Electric Beaver Flies
Harbour Air flew a De Havilland Beaver on floats on pure electric power for the first time in early December as the first step in its program to fully electrify its fleet of historic seaplanes. The Vancouver-based airline serves dozens of communities off British Columbia’s west coast and most of its flights are 30 minutes or less so the company believes new advances in battery technology will enable it to safely carry out the dozens of commercial passenger flights it operates every day. The December flight was a demonstration of the motor in a plane near its gross weight with batteries and lasted about 15 minutes. CEO Greg McDougall lifted the almost-70-year-old airframe off the Fraser River and later reported that it flew like a Beaver. He said newer, lighter batteries that are becoming available will allow room for passengers and cargo and the savings on maintenance and downtime will ultimately pay off.
Mooney reopened its Kerrville, Texas factory on Dec. 2, almost three weeks after a surprise shutdown briefly suspended production. The company has been tight lipped about what led to the closure although a spokesman did tell local media that Mooney is in talks with a new investor. The company did not return media enquiries during the shutdown although there have been reports a small group of employees was at work filling parts orders. There are about 11,000 Mooneys flying.
Textron Aviation is laying off hundreds of workers, mostly in the engineering department, now that the Longitude, its flagship business jet, is being delivered. Textron doesn’t have a replacement development program to keep the engineers busy so they’re being shown the door to save money. The reductions were part of a company-wide effort to pare costs. The company spent about 10 years developing the Latitude and Longitude mid-sized jets to match new offerings from its competitors. Textron has two major development projects under way: the single-engine Denali utility aircraft and the SkyCourier cargo twin, both of which will fly next year.
MAX Production Suspended
Boeing suspended production of the 737 MAX airliner after some pointed discussions with FAA Administrator Steve Dickson. The new administrator told Boeing in early December that the FAA would not be clearing the MAX for flight by the end of the year, as Boeing had hoped, and wouldn’t give an estimated timeline. In the nine months since the grounding of the MAX following two fatal crashes, Boeing continued production at the rate of 42 a month and it has more than 400 completed airliners in storage at Seattle-area airports and in Moses Lake, Washington. The production interruption will ripple through the world economy and could lead to thousands of layoffs in the 900 companies that make parts for the MAX.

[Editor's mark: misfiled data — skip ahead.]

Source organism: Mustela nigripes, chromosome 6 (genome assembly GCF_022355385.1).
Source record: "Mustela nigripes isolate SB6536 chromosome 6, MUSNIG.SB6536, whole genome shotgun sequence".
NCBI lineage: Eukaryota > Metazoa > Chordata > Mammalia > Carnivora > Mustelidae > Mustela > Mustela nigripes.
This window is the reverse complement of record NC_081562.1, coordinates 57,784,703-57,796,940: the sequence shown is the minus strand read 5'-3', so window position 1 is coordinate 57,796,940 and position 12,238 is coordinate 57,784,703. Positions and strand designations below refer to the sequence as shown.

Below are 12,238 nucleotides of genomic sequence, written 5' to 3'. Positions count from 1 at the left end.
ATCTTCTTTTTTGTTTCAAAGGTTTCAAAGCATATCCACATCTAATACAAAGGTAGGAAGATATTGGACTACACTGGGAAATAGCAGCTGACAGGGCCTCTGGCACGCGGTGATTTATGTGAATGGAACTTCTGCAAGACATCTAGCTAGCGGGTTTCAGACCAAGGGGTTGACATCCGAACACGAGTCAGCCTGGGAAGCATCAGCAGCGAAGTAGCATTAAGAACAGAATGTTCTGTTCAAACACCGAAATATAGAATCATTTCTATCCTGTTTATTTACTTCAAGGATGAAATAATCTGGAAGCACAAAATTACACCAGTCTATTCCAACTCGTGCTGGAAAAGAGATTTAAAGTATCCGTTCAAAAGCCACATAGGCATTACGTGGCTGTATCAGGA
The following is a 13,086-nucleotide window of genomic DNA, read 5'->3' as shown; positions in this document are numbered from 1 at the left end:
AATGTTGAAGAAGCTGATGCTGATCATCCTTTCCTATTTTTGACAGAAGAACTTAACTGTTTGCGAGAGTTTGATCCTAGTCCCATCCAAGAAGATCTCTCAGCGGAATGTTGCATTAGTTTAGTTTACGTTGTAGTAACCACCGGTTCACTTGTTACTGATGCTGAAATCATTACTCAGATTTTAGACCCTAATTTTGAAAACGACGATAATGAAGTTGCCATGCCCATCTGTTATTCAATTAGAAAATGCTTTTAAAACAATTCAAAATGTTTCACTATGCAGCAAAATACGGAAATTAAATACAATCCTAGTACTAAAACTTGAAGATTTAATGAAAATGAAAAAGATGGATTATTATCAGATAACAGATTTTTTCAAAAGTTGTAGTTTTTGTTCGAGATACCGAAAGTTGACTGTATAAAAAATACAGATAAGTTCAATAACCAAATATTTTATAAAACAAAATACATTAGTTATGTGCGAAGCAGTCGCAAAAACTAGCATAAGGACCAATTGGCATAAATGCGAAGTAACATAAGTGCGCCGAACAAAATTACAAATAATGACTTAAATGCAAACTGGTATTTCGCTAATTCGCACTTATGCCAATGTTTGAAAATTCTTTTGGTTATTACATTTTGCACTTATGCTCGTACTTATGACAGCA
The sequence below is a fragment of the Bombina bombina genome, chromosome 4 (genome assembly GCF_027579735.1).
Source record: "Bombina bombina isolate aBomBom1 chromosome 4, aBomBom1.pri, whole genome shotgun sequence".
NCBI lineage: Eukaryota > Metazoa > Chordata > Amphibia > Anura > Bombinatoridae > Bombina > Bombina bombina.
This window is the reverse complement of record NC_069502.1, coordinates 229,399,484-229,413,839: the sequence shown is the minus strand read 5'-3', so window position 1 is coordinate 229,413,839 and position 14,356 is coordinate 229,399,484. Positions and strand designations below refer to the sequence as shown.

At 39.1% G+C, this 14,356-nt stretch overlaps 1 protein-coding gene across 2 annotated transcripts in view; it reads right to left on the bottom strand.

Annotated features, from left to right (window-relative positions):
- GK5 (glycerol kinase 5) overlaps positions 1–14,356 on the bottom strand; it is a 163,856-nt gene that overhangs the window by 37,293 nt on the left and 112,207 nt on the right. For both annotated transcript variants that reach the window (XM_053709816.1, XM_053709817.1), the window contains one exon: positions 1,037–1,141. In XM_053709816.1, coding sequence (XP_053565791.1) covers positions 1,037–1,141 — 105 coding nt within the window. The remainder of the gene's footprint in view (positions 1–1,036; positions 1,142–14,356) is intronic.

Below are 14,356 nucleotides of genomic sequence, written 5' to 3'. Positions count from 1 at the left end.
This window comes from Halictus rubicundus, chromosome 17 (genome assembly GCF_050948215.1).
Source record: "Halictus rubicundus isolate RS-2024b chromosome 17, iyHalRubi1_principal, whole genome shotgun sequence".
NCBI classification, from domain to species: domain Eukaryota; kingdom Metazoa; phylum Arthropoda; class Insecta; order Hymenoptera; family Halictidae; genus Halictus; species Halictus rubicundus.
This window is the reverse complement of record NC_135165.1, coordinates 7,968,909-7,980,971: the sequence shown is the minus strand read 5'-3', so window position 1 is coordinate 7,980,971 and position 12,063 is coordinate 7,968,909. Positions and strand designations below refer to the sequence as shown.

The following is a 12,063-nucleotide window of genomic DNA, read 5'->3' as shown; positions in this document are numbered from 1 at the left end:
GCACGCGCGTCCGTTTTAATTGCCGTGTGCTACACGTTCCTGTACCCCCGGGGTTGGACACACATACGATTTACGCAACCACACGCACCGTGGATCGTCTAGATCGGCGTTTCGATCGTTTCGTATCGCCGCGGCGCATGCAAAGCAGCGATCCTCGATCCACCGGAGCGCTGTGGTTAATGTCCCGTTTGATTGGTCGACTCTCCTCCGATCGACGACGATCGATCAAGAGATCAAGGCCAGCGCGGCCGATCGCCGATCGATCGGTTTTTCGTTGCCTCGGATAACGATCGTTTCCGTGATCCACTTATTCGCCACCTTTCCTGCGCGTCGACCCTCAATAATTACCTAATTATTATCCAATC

Quiet Supersonic Advances
NASA’s idea for a socially acceptable supersonic aircraft could fly in early 2021. The X-59 Quiet Supersonic Technology (QueSST) has been cleared for final assembly and systems integration at Lockheed Martin’s Skunk Works facilities in Palmdale, California. Lockheed Martin won the $247.5 million contract to build the plane in 2018. The plan is to create a design that will be able to go supersonic over land while minimizing the amount of noise from its sonic boom that reaches the ground. The FAA now bans civilian aircraft from going supersonic over the U.S. and that’s the main regulatory hurdle in the way of developing new aircraft. The X-59 will help regulators establish new rules to enable commercial supersonic air travel over land.
Bill Harrelson broke the record for a westbound circumnavigation flying his Lancair IV around the world in five legs over eight days … Embraer flew its E175-E2 airliner for the first time … The FAA is adding a safety division to bolster aircraft certification … Delta Airlines and Wheels Up have formed a private aviation partnership … See www.avweb.com for breaking news in general aviation.
1. If you don’t get IFR (The magazine for the accomplished pilot), you should. It keeps the juices flowing and is chock full of insights mainly for instrument flying.